Historic preservation specialist Liberty Carmichael loves her position at the Library of Congress, caring for America’s oldest documents. So when she intercepts an inside threat by a radical group planning to steal part of Thomas Jefferson's original collection, she takes it to the highest authority--her father, the president. When he fails to take the threat seriously, she steals the books to keep them safe.
Undercover FBI agent Cole Harding is close to disbanding the group responsible for killing his father. Believing documents once owned by Thomas Jefferson hold clues to answering a two hundred year old question, the group's next target is the Library of Congress. However, he wasn't expecting the First Daughter to get caught in the middle.
Will Cole convince the president to trust his abilities? Can he keep Liberty safe without blowing his cover? Can either protect their hearts?
Liberty Carmichael had just committed her fifth offense against the federal government. She secured the latch on her leather carryall and hurried past the gilded mirror of the Rare Book and Special Collections Reading Room in the Thomas Jefferson Building, Library of Congress. She couldn’t stomach the sight of herself right now. Like the Founding Fathers, Liberty had done what others considered wrong in order to stand for what was right. And she’d succeeded.
After all, who would suspect the president’s daughter of theft?
Inhaling a shaky breath, she walked on trembling legs to the stairs that descended to the first floor. If she could clock-out and make it to her car where her Secret Service Agent would be waiting, she would have accomplished her mission of protecting important pieces of American history, pieces no one else seemed a bit concerned about. Including her father.
But Liberty knew the threat was real, and she would prove it. Then maybe the world would take her seriously instead of passing her off as another privileged branch on the Carmichael political family tree.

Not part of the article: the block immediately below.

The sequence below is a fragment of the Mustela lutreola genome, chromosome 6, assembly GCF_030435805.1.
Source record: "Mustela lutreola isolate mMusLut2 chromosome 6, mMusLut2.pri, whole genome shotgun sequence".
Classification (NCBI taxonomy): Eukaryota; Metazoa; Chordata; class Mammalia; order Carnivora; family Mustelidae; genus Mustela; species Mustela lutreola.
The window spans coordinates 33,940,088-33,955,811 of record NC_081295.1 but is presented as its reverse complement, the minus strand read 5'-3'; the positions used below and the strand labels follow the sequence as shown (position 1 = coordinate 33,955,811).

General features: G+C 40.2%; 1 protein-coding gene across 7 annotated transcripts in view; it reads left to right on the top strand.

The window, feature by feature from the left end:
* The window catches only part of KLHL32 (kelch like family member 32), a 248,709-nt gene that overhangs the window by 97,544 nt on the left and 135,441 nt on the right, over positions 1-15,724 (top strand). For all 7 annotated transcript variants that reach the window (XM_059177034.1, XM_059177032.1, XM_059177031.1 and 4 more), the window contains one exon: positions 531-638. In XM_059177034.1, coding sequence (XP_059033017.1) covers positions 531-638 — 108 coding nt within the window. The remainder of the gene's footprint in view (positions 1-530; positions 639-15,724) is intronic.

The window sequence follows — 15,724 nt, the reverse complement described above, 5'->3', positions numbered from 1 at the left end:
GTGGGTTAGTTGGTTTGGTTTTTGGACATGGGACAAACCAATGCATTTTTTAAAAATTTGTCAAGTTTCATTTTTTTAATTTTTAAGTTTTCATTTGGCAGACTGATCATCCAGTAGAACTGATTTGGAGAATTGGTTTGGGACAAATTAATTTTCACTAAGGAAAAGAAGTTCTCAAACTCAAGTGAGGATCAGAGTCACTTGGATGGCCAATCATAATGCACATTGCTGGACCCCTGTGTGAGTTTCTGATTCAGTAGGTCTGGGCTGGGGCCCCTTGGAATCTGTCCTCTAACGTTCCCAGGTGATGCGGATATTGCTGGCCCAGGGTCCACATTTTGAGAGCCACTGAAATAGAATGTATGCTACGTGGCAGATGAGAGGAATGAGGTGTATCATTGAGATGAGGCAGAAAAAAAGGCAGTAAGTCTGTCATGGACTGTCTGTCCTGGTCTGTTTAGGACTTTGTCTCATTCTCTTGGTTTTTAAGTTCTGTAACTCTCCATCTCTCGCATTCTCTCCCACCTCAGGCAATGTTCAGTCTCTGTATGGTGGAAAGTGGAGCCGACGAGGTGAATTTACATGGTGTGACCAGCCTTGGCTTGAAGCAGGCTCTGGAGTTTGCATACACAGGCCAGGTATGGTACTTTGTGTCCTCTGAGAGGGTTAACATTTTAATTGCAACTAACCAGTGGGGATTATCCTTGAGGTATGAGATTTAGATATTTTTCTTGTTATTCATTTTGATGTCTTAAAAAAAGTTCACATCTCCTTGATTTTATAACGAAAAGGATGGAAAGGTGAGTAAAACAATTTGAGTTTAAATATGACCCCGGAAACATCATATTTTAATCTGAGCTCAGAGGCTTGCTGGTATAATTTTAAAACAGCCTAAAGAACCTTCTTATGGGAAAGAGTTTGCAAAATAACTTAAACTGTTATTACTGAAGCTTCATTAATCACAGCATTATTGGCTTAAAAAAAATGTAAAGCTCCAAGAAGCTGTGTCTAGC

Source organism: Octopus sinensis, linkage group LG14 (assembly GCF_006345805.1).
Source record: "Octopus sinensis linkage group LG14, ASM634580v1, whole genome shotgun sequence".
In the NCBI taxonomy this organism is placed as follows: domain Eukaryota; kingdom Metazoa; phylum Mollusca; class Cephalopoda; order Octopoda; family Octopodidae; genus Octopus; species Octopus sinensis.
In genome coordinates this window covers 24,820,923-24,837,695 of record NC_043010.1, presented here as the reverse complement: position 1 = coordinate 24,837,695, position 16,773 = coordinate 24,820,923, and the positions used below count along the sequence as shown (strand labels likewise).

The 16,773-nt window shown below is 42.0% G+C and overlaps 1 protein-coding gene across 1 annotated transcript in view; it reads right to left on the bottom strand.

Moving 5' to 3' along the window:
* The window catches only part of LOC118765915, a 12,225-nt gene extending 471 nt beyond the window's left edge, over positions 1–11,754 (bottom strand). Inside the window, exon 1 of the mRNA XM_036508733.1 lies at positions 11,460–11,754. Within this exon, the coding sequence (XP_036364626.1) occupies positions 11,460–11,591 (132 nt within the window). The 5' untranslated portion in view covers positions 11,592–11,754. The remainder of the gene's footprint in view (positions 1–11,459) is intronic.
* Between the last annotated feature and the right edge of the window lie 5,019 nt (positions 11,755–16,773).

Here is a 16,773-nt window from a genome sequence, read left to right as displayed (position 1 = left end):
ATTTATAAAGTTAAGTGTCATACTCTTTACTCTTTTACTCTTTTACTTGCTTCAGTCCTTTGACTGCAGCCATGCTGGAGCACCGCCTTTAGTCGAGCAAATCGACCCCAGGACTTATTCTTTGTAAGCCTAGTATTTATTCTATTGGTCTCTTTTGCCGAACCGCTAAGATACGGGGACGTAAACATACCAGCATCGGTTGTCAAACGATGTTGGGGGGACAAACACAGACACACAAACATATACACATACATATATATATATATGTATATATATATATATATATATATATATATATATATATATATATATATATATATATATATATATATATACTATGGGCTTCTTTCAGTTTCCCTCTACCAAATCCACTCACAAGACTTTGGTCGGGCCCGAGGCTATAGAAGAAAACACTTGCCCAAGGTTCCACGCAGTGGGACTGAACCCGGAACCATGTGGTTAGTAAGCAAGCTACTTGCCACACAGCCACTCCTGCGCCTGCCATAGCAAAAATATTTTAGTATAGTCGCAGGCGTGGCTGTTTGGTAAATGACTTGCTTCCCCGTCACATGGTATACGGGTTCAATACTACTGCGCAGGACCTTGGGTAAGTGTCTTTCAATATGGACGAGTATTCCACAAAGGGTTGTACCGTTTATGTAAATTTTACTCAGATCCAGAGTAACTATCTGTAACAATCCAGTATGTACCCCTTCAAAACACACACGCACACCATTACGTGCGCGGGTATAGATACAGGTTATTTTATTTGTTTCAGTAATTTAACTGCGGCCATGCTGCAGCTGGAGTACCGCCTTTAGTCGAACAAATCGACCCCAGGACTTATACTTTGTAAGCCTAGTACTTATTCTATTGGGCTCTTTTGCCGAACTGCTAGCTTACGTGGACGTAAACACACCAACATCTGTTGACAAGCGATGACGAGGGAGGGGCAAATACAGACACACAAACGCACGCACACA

She stepped into the Main Reading Room. The circle of desks, enough to seat two hundred and fifty, sat empty beneath the ornate dome, the lamps resting for the night. The view always gave her comfort, knowing she’d had a part in preserving books for future generations. Tonight, however, her squeaky boots on the tile echoed through the dome, seeming to draw attention to her and the priceless treasure stashed in her carryall.
As if they had eyes, the books peered at her from the stacks as she passed, making her quicken her pace. Which was ridiculous, because books didn’t have eyes, and no one else knew what she’d done.
Placing a hand on her stomach, she took a deep breath and exhaled her absurdity. She was a grown woman, not a child. Her parents had taught her to fight for what she believed in, and that was exactly what she was doing. This was a noble act, not thievery.
Liberty tugged at her loose flannel shirt, glad she’d chosen comfort over style. She started her exit again, breezing through the Bibles Gallery, guilt slicing through at the knowledge of breaking one of God’s commandments. Even though it held purpose.
As she neared the doors, a shadow converged with her own on the polished tile. She startled and whirled around, slapping a hand over her mouth to cover the scream. She dropped her hand to her chest. “Mr. Arnold, you…scared me.” Chest heaving, Liberty berated herself for such a dramatic reaction. So much for playing it cool.
The man stepped from the dark corner where a staircase led to the ground floor. He leaned against the long dust mop handle for support. “I’m s-sorry, Miss C-Carmichael.” His words released broken and slow.
Liberty wasn’t sure what type of mental handicap Mr. Arnold possessed, but he’d proved to be the kindest, most gentle person she knew, and she was honored to call him friend.
“That’s all right, Mr. Arnold.” She let out a nervous chuckle. “It’s my fault. Something has me a little spooked tonight. No more reading Frank Peretti during break.”
Mr. Arnold raised a bushy eyebrow that puckered the skin above his thick glasses. With stiff movements, he leaned the dust mop against the railing, noticing her carryall. His gaze lingered. Surely, he didn’t know. He’d come from the ground floor at the same time she’d left the second.
She was being paranoid.
Liberty cleared her throat and stepped away, holding up the badge attached to the lanyard around her neck. “I should go. You know how the government feels about overtime.” Her words were louder than intended. She winced at their echo. “Don’t work too hard tonight, Mr. Arnold.” She grinned at the black-haired custodian and before he could respond she swiped her badge to clock-out and then barged through the main exit.
The early October air relieved the sweat she didn’t know had beaded around her hairline. She breathed in the crisp scent of fall and stared across First Street to the U.S. Capitol Building, silhouetted by a pink sliver from the setting sun.
Liberty loved her country, the people. This city. She wouldn’t fail now.